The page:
(This is an abbreviated refinement of my graduate thesis book Embody phenomenal transparency: The expanded application of Colin Rowe's phenomenal transparency in Landscape architecture  at RISD. Date: May 17, 2019)​​​​​​​

`    This research revisits the architectural theory of phenomenal transparency by Colin Rowe and Robert Slutzky, by identifying spatial operations that create overlapping complexity and intentional ambiguity. In applying this theory to landscape architecture, the materials and phenomenon - vegetation, light, water, etc. - are always in a fluctuating and threshold condition. Phenomenologically, phenomenal transparency leaves possibilities for multiple perceptual spatial understandings. Therefore, this research aims for a potential mechanism to apply phenomenal transparency in landscape in order to dissect the intangible and perceptual quality of landscape phenomenon into measurable design parameters and articulated spatial operations.

Literature review and theoretical investigations frame the research question and inform the diagrammatic analysis; the design process as research helps to identify and synthesize the spatial operations and to refine the mechanism; and the physical representational model enables design outcomes to be tested on site with light and context. It’s an intertwined process of design as research, and research as design.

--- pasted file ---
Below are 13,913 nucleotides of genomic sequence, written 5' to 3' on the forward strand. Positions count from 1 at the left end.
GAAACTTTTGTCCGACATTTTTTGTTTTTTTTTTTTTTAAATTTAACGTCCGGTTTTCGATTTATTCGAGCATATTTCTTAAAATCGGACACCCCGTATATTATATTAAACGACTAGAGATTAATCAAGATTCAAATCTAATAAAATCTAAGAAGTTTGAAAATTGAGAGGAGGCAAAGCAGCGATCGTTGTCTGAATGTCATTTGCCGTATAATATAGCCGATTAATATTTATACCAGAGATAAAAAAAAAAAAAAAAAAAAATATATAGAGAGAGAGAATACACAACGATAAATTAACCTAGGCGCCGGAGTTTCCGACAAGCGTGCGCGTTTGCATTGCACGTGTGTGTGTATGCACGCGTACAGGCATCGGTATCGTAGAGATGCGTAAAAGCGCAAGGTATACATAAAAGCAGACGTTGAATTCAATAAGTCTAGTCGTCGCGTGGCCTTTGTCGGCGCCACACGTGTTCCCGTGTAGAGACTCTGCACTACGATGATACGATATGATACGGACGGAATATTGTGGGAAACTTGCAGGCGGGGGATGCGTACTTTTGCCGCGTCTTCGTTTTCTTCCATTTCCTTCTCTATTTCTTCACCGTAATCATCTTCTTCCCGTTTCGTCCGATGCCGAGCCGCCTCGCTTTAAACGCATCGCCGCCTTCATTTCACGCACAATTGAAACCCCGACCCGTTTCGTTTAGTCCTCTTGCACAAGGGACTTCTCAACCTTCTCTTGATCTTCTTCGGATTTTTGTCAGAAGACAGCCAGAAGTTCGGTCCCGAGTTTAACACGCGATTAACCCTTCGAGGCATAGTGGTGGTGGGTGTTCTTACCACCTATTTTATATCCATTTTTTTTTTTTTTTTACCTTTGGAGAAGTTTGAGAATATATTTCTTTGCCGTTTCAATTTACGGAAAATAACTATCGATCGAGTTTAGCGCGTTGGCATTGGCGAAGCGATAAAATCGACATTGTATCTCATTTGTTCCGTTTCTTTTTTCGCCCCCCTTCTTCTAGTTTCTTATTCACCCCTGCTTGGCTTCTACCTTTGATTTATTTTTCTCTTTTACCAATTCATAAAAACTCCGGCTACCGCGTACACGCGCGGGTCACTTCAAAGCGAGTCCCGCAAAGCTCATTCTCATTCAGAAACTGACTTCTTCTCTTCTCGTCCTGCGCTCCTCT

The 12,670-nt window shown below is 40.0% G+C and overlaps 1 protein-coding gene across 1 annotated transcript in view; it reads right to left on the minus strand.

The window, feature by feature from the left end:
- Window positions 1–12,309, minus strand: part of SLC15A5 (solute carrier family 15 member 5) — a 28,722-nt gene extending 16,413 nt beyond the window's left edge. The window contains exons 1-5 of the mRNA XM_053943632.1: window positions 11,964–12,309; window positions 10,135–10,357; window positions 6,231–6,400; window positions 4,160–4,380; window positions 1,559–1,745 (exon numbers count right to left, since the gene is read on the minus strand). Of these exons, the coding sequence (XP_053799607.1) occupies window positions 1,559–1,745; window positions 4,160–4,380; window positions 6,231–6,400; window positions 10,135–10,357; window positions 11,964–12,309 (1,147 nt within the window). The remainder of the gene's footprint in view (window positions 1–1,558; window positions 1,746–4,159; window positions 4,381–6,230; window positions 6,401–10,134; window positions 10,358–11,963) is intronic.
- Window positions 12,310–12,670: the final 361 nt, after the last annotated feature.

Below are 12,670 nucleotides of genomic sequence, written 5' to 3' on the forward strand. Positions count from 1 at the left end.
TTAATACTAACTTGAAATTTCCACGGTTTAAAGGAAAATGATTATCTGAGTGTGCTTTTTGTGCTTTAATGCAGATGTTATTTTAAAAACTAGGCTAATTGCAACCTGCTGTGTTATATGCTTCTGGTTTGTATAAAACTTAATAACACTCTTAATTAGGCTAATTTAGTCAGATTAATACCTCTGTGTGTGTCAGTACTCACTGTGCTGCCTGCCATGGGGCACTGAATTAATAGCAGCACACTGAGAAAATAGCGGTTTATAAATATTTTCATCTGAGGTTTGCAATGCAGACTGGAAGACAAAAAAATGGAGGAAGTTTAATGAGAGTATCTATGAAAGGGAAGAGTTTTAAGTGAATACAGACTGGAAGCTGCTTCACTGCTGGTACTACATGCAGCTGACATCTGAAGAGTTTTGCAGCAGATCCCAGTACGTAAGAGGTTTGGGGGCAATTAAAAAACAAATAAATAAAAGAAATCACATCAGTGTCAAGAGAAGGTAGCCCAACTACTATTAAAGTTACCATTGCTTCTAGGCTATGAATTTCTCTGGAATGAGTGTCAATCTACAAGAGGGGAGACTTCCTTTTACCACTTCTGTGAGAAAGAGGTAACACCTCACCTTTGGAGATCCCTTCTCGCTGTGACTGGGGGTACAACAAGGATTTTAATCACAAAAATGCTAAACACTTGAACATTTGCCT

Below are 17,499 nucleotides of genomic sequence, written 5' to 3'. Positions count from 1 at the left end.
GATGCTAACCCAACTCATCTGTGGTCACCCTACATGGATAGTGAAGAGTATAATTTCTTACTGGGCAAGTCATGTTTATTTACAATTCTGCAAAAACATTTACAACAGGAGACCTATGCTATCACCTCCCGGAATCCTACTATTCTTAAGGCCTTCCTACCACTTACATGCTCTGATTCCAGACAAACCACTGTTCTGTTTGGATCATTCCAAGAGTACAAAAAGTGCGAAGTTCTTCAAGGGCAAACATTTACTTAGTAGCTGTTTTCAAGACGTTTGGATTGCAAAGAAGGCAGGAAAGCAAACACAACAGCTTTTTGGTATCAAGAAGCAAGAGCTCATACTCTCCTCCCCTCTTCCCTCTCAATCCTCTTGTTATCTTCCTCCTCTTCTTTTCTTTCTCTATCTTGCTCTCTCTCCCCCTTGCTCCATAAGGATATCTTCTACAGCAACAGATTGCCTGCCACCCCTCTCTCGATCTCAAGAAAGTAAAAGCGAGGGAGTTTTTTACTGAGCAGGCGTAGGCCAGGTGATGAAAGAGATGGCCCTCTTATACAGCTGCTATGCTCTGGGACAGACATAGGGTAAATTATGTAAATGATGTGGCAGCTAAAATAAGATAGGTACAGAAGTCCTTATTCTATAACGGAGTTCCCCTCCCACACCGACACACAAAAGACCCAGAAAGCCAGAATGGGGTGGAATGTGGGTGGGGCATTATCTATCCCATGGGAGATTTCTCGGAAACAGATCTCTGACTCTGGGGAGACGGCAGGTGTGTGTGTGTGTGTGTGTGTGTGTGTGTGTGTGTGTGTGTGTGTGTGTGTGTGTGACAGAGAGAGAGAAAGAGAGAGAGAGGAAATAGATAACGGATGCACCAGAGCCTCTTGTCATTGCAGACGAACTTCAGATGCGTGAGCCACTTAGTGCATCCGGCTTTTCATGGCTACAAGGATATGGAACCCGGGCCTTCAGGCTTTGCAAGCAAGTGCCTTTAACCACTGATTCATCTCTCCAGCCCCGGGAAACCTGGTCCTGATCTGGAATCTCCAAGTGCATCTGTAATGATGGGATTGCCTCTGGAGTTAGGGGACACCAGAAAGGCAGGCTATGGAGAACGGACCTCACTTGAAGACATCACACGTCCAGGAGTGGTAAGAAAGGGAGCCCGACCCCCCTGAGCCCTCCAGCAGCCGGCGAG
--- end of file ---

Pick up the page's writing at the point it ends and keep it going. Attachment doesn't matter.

In terms of spatial operations, this research unfolds the abstract and conceptual theory and dissects the intangible and descriptive quality of phenomenal transparency into measurable design parameters and articulated spatial operations. It leads to a clarification of space, an implication of order and meaning from multiple references, and a way to  synthesize, organize, and recompose space within current layering of collage-like context.
Phenomenologically, this research explores the potentials to apply phenomenal transparency in landscape architecture to craft encounters, guide acts of consciousness, create engaged and individualized experiences of place, ground us in “here and now” through spatializing temporal changes in time. These actions activate the mutual relationship between body, temporal perception, and space, providing a method to transform what is originally considered as outside and independent from us into part of us: a space not just unfolds with viewer's movement but is re-composed along with the movement and succession of phenomenon. 
As the essence of landscape architecture is fundamentally phenomenological, moving forward, one approach of place-making might be spatializing the fluid boundary between us and our environment, tempering our instrumentalizing tendency with wonder through the openness created by phenomenal transparency.